Perhaps the quest for a long name to bestow on your baby boy comes from your own experiences with a three-letter moniker that seemed to lack weight and significance. Or it may just be that a very short last name seems to call for a longer first one. For the first hundred years after the Social Security Administration started keeping track, the most popular names for American baby boys all had fewer than four syllables, so long names for baby boys are generally those with at least three syllables.
According the Social Security Administration, since the year 2000, the five most popular names with three syllables or more for baby boys were Christopher, Joshua, Anthony, Alexander and Nicholas. Going back to 1900 through 2000, the following names can be added to that popularity list: Jonathan, Timothy, Gregory, Samuel and Benjamin.
Naming boys for cities, states and countries their parents associate with childhood and/or happy memories is a trend that began in the 1980s. Some little boys — as well as older ones — are walking around with long state names such as Montana, Indiana and Dakota. Cities became boys’ names as well, with such entries as Madison (also used for girls), Orlando and Manchester. Natives or fans of Honduras, Israel, Jamaica and Samoa (presumably Sam for short) have bestowed these names on their baby boys.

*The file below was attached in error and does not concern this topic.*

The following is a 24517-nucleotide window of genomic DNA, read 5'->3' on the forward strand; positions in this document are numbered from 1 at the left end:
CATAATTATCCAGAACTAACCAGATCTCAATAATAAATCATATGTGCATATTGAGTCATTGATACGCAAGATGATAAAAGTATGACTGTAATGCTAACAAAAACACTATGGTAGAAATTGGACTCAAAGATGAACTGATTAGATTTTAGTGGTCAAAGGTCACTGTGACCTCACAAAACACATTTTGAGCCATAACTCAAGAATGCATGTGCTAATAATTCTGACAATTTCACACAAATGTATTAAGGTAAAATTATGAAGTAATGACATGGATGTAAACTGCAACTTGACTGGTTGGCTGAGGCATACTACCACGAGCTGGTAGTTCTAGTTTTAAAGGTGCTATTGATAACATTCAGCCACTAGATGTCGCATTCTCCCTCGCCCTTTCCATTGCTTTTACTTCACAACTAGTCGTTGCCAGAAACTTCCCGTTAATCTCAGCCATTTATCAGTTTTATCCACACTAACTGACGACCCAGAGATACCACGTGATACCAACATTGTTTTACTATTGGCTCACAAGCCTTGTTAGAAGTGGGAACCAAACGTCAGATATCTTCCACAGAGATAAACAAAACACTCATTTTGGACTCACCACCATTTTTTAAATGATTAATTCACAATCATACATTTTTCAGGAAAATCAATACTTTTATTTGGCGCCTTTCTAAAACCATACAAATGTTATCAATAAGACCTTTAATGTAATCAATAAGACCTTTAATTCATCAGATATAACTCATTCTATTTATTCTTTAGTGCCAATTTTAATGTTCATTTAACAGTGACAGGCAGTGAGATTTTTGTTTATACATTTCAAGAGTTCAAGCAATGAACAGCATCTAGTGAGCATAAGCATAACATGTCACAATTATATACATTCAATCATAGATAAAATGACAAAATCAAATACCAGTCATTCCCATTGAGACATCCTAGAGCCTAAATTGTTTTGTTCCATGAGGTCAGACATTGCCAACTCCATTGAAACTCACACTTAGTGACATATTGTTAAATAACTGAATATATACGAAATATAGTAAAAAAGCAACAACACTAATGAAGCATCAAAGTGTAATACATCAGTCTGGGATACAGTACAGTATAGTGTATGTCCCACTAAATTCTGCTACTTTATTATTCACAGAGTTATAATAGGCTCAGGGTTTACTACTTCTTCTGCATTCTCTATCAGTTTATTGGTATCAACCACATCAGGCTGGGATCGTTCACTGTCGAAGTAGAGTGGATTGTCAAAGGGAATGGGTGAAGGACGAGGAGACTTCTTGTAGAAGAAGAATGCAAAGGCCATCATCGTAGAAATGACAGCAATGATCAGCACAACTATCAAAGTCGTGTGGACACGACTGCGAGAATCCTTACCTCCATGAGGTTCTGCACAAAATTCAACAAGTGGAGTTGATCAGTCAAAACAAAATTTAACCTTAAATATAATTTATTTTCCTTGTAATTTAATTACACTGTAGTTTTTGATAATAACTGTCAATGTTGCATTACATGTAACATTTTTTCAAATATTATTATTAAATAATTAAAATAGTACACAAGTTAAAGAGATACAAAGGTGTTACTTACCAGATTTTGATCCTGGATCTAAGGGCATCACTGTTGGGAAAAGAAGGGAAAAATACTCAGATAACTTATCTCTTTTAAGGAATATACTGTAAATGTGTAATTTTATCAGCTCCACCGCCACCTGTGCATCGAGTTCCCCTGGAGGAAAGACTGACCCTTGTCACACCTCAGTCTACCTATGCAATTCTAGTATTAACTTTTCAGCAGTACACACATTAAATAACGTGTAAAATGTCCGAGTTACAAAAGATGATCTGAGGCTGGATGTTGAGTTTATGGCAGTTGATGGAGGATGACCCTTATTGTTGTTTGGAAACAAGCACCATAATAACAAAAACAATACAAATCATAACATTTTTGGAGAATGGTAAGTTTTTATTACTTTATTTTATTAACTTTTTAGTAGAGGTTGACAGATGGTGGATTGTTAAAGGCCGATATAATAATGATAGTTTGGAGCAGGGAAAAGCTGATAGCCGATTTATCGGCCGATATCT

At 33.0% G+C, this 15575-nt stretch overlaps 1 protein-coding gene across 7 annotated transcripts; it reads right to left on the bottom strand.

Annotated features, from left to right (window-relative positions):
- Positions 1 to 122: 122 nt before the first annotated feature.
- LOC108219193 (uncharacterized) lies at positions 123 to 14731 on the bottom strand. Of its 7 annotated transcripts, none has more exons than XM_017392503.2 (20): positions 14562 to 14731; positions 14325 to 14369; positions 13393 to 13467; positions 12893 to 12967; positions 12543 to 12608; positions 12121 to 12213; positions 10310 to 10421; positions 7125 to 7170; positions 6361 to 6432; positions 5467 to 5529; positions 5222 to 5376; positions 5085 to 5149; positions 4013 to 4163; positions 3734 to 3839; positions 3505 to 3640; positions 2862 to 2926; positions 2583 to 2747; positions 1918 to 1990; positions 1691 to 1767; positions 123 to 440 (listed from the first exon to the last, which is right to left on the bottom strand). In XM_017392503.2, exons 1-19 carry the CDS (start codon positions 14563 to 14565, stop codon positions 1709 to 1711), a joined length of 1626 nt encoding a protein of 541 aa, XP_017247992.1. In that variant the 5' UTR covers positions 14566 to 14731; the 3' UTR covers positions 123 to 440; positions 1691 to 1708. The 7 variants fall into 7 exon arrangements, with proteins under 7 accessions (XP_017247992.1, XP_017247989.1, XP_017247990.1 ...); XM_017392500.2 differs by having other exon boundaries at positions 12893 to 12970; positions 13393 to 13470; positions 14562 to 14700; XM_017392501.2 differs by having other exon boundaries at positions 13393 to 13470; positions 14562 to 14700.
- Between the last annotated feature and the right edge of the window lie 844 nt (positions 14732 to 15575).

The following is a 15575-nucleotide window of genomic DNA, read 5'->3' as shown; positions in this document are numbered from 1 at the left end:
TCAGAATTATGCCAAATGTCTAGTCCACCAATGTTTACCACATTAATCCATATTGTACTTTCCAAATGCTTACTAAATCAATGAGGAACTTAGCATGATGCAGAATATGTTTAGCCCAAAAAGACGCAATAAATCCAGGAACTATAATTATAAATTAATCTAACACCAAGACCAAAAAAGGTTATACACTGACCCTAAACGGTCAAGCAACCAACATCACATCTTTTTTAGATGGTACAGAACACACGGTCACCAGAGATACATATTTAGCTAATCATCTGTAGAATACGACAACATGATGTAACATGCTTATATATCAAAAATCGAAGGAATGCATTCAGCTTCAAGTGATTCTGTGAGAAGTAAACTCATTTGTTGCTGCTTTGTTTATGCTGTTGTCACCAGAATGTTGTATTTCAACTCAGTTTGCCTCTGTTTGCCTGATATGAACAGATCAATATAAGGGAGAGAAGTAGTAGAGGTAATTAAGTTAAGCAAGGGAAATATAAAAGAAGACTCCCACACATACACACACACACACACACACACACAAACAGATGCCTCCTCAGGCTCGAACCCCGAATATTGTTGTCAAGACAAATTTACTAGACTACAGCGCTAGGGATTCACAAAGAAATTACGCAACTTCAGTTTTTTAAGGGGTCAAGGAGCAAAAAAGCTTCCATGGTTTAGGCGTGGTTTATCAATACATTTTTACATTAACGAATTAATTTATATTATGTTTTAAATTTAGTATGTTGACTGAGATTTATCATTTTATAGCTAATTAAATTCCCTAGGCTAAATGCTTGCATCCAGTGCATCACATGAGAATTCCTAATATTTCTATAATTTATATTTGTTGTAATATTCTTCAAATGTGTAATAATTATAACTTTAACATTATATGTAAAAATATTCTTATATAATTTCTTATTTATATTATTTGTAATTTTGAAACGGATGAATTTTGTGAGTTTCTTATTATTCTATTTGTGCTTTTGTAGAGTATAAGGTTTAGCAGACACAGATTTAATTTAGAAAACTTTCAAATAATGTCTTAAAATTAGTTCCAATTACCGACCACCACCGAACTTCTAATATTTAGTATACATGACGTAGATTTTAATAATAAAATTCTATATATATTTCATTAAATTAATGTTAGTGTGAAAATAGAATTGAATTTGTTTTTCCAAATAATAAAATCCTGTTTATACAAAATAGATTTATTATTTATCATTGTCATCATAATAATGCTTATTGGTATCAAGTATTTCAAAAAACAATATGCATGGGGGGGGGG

Parents wanting to name their little boys after Biblical characters have a head start on looking for long names. From A for Abraham to Z for Zachariah, three syllable, or longer, names abound in the Bible. Among the more popular are Benjamin, Darius, Ezekiel, Gideon, Immanuel, Jeremiah, Nathanial, Solomon and Thaddeus.
Naming a baby boy after a real individual or a character in a book is a long-held practice; many of these are longer names. When the movie “ET” was released, a wave of little Elliotts started kindergarten five years later. Fans of Harper Lee’s novel “To Kill a Mockingbird” hoped their sons would grow up to emulate Atticus and continue to give them that name. Other less-lofty name ideas come from such sources as Sebastian the crab from “The Little Mermaid.” From real life, people have often named kids after U.S. presidents with long names, such as Theodore (Roosevelt), and used the last names of Jefferson, Harrison and Kennedy.
Longer names from a variety of cultures give little boys distinction. For example, Irish names include Finnian and Cassidy; Alexander and Nicholas are from Greece; and Diego and Alejandro are Spanish. Many parents interested in passing on their ethnic heritage choose longer names that reflect that interest.